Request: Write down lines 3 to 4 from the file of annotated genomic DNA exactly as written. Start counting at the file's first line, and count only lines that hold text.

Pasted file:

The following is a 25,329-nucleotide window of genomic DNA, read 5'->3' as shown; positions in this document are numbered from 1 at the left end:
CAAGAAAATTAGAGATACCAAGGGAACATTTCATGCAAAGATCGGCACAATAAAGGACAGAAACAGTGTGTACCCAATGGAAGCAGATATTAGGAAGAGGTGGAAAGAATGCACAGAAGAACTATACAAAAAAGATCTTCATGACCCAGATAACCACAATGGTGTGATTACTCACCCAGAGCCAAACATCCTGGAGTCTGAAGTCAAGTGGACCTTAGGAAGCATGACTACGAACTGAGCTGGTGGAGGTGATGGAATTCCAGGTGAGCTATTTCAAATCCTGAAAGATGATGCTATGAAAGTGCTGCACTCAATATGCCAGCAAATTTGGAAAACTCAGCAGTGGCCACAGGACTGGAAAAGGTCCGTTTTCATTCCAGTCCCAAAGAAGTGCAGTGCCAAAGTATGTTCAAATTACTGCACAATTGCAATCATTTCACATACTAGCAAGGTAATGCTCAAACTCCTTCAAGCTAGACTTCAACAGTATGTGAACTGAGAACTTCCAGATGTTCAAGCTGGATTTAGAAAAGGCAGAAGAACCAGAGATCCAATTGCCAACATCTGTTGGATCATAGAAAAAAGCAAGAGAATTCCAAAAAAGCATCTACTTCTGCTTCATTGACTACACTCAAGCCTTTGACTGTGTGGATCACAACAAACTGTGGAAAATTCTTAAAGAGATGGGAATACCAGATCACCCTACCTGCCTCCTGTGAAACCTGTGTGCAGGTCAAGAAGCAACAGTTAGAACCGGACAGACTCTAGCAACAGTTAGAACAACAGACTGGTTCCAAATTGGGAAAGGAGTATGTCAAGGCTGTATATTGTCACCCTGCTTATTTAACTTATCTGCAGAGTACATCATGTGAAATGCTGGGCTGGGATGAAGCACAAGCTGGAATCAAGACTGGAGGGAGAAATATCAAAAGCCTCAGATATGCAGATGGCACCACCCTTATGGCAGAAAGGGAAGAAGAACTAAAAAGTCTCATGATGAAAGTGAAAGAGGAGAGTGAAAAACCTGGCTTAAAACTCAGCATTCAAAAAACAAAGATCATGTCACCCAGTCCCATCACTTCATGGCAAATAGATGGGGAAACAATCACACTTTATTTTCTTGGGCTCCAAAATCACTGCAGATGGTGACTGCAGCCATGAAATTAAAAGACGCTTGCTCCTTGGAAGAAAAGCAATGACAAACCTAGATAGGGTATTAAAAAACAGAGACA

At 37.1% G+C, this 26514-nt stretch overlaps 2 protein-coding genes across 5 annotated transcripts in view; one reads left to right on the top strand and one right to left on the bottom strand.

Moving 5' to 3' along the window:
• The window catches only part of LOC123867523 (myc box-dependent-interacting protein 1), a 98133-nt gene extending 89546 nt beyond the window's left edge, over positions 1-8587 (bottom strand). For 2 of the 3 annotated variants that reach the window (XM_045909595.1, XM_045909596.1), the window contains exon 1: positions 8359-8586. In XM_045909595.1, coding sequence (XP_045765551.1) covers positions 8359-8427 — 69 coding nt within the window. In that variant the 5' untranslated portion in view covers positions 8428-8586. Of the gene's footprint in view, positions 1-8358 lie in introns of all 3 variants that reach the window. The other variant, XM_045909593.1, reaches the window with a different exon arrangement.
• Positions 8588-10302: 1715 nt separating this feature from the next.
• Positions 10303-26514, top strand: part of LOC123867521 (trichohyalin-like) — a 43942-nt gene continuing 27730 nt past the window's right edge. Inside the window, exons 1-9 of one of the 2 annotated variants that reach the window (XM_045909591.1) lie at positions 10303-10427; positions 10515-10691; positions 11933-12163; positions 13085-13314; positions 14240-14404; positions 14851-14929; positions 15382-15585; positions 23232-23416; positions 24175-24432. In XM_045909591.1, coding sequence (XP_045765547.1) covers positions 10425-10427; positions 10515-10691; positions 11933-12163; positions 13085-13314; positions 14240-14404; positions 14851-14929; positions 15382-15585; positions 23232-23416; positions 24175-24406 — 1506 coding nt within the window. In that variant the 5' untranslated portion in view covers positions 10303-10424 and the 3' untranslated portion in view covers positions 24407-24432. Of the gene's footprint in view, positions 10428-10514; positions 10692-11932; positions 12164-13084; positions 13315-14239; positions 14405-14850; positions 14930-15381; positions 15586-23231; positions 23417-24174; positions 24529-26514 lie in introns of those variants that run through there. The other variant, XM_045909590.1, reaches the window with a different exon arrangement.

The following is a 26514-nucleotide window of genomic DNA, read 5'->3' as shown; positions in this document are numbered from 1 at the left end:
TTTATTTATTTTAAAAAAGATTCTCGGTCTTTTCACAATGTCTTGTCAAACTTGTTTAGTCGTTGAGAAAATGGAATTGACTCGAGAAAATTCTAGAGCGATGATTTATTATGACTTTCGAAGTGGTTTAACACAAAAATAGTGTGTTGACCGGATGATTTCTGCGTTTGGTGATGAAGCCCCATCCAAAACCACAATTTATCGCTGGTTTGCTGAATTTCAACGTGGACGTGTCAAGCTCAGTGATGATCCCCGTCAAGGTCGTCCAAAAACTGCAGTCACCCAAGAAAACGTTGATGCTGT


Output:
At 37.1% G+C, this 26514-nt stretch overlaps 2 protein-coding genes across 5 annotated transcripts in view; one reads left to right on the top strand and one right to left on the bottom strand.

Moving 5' to 3' along the window: